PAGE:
Posts tagged ‘chocolate’

Chocolate-covered Pomegranate Recipe

This recipe is guaranteed to break the ice at parties…

But seriously, I Skyped with my sister earlier today, whom we introduced to this recipe over the holidays. She told me that she has since brought chocolate covered pomegranate to several social. The result has been incredible, she raved. It’s almost too successful. Here’s the knockout punch… it’s only two ingredients (and I bet you can’t guess what they are). Aside from needing (to improvise, if you’re me) a double-boiler, this recipe couldn’t be easier.

As you bite into it, the decadent, bitterness of the chocolate is punctuated by refreshing bursts of tangy sweetness as the pomegranate seeds literally explode in your mouth. Salivate much?

Ingredients:

1 bag dark chocolate chips
1 pomegranate

Directions:

Open the pomegranate and remove the seeds. Melt the chocolate. Pour the chocolate over the seeds. Done.

No seriously, that’s it. However, I’ll elaborate on our method. First off, deseed the pomegranate. You want to discard all of the husks and membranes. Place the seeds on a clean towel and gently blot dry. Next, set your oven to the lowest temp, and put a cookie sheet in it. (I’ll cover why in a moment). Melt the chocolate using a double-boiler. If you don’t have one, take a small saucepan and float it in a larger pan of barely boiling water. Place the chocolate chips in the saucepan. Be extremely careful not to get any water in the saucepan. Stir the chocolate frequently while it’s melting to prevent it from burning. (Trust me, burned chocolate is less than tasty). Once the chocolate has completely melted, remove the warm cookie sheet from the oven. Place a piece of parchment or wax paper on the cookie sheet, and spread the pomegranate seeds in a single layer as close together as you can manage. Pour the chocolate over pomegranate seeds until they’re all covered. Place the cookie sheet in the freezer. Once the chocolate has fully hardened, cut it into chunks like peanut brittle, or just break off chunks and eat it.

A few remaining notes. 1) If this isn’t completely consumed within about 30 minutes, you should begin seriously questioning your sanity. Please see a mental health professional immediately. 2) Dark chocolate is an absolute must! Don’t even think about varying. The darker, the better. 3) Pomegranates are seasonal, so this is a winter delight only. It’s tragic, I know. Buy ’em while they’re still in season! 4) What is with the warm cookie sheet? I’m glad you asked. It keeps the chocolate warmer for a few minutes longer than a cookie sheet at room temp. Spreading the chocolate needs to be done quickly or else it starts hardening before you get all the seeds covered. (Thanks to mi madre for this innovation).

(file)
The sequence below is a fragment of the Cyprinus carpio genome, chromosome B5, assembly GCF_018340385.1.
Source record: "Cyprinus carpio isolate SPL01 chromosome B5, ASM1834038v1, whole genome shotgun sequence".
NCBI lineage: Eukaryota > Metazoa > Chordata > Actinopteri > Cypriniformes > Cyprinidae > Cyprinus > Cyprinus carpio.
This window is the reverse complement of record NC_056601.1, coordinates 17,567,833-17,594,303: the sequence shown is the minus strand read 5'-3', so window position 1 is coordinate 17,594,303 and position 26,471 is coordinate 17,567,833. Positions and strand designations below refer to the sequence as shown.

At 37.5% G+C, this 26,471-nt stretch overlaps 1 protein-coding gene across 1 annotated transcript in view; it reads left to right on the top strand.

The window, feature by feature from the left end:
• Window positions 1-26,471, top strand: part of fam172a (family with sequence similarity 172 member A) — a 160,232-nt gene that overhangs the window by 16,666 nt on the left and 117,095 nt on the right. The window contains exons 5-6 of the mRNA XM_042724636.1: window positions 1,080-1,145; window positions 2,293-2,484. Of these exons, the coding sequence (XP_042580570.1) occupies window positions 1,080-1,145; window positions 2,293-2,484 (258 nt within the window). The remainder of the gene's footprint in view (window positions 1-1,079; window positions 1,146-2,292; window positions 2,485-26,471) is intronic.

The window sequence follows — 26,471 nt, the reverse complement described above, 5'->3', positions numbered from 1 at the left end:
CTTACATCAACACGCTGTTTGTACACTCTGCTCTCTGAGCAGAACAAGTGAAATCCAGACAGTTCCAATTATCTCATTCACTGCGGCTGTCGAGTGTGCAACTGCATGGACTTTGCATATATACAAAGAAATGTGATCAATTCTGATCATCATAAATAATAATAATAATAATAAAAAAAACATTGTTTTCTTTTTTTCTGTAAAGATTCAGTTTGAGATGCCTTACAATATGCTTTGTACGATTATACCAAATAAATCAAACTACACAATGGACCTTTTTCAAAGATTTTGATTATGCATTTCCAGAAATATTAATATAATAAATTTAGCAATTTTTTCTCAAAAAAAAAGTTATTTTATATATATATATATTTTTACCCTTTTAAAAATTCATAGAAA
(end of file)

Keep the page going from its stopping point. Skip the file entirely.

Thanks to Lindsay for this recipe. You should be proud to know that it’s becoming a sensation at all of the finest social events in New York City. (At least the ones my sister attends).

February 13, 2011 at 9:24 pm Leave a comment

Pumpkin and Black Bean Enchiladas with Mole Negro Recipe

I made mole last night for the first time. It took 4 hours and was fantastically spicy, smoky and sweet. I had a bunch left over, which means some killer leftovers for later on! I’d definitely recommend making a giant batch and portioning it out in the freezer. Because it takes so long to prepare, the directions below are written to minimize the time. You certainly don’t have to follow that, if you like taking your time!

Mole recipe:

5 ancho chiles
5 guajillo chiles
1/2 c almonds
2 med. onions (unpeeled)
4 cloves garlic (unpeeled)
4 tomatillos (unpeeled)
1 large tomato
2 cinnamon sticks (about 3″ each) broken up in the smaller chunks.
1/2 bunch (about 2 dozen sprigs) or 2 teaspoons dried thyme
1/4 c fresh or 1 teaspoon dried oregano
1/4 c sesame seeds
16 whole cloves
14 allspice berries
1/4 teaspoon freshly grated nutmeg
1-inch piece fresh ginger, peeled and minced
1 c raisins
1 c breadcrumbs
4+ T olive oil, divided
1/2 c dark unsweet chocolate (I used Ghirardelli extra-dark 70% cocoa)
1-2 c chicken or veggie broth as needed

Enchiladas recipe:

1 small pumpkin
2 cans of black beans
1 can of corn
1/2 to 1 c chopped cilantro
3/4 c goat cheese, divided
1 T fresh lime juice
2 T olive oil
10-12 large tortillas

Mole instructions: